He was wrong, as it turns out, and the two began dating, with the Hunters’ blessing. Their engagement on Aug. 21, 2017, was a rarer moment than most; it took place during the Great American Solar Eclipse.
Grether took Moser on a road trip to Jefferson City, Missouri, which was in the eclipse’s path of totality. “There is a point at totality that is called the ‘Diamond Ring Effect,’” Grether says. “That’s when I asked her.”
The two were married in December 2017 in a ceremony that incorporated sand in an hourglass and the exchange of pocket watches. The symbolism was fitting.
“We fell in love with clocks first, then we fell in love,” Talitha says.
Still newlyweds, the Grethers happily operate Grandfather’s Clock Gallery and Clinic six days a week. They have seven employees, counting Harley, and they’re taking some steps to modernize its marketing and social media presence, Talitha says.
Clocks remain their second love, and it’s not just a mechanical appreciation. They feel an emotional connection to their customers and the history behind their work.
In the shop, which also buys and sells clocks, watches and antiques, Talitha points to a 19th-century French statue clock. “This clock has seen families grow up,” she says. “It saw electricity come to homes.”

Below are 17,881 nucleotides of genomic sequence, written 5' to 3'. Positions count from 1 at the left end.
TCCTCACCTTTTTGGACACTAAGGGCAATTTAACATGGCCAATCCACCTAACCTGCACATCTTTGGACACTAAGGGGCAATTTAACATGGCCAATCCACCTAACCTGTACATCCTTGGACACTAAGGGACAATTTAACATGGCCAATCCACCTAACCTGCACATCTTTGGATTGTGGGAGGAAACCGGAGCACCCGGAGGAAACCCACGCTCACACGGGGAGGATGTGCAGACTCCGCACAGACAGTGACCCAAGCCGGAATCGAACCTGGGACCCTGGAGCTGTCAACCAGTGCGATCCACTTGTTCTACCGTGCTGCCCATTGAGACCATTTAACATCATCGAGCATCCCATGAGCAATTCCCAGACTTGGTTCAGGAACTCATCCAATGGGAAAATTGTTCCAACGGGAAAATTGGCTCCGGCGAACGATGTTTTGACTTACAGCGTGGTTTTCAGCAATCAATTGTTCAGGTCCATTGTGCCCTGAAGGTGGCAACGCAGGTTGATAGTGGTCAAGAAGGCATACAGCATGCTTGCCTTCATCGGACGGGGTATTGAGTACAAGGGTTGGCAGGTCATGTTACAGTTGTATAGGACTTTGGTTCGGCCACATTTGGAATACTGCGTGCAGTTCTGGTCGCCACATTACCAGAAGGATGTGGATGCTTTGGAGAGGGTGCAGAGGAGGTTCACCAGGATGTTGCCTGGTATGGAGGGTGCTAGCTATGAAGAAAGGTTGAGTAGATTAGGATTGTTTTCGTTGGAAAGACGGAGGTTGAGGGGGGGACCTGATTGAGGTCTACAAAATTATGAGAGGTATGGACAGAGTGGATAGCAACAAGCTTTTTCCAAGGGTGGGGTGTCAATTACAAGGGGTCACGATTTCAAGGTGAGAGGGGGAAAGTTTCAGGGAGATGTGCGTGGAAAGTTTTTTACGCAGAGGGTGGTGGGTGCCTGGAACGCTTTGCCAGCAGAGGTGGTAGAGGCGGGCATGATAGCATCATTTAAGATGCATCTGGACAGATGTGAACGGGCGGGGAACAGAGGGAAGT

And then there’s the feeling of “working on something that has already been worked on 10 times over the past 200 years,” she adds.
She recounts some customers’ reactions when they find out their family clock can be repaired. “We’ve had people break down crying because they thought their family clock would never chime again, and it was like their father’s voice to them every hour,” she says.
Although the Grethers’ customers are mostly Baby Boomers and older, they say the pendulum is starting to swing younger, especially with the rising popularity of some types of vintage furniture and collectibles.
“(Clocks and watches are) something people don’t think about because it’s not mainstream right now, but we think it’s coming back,” Talitha says.
Until the trends catch up, the Grethers will bide their time and continue to appreciate the life the little shop has provided them. “The clock shop was the best thing that ever happened to me,” Travis says.
And though the Hunters founded and built the business for 30 years, they don’t take credit for the rest of the story.
“You know how love is,” Harley says. “We didn’t have a thing to do with that.”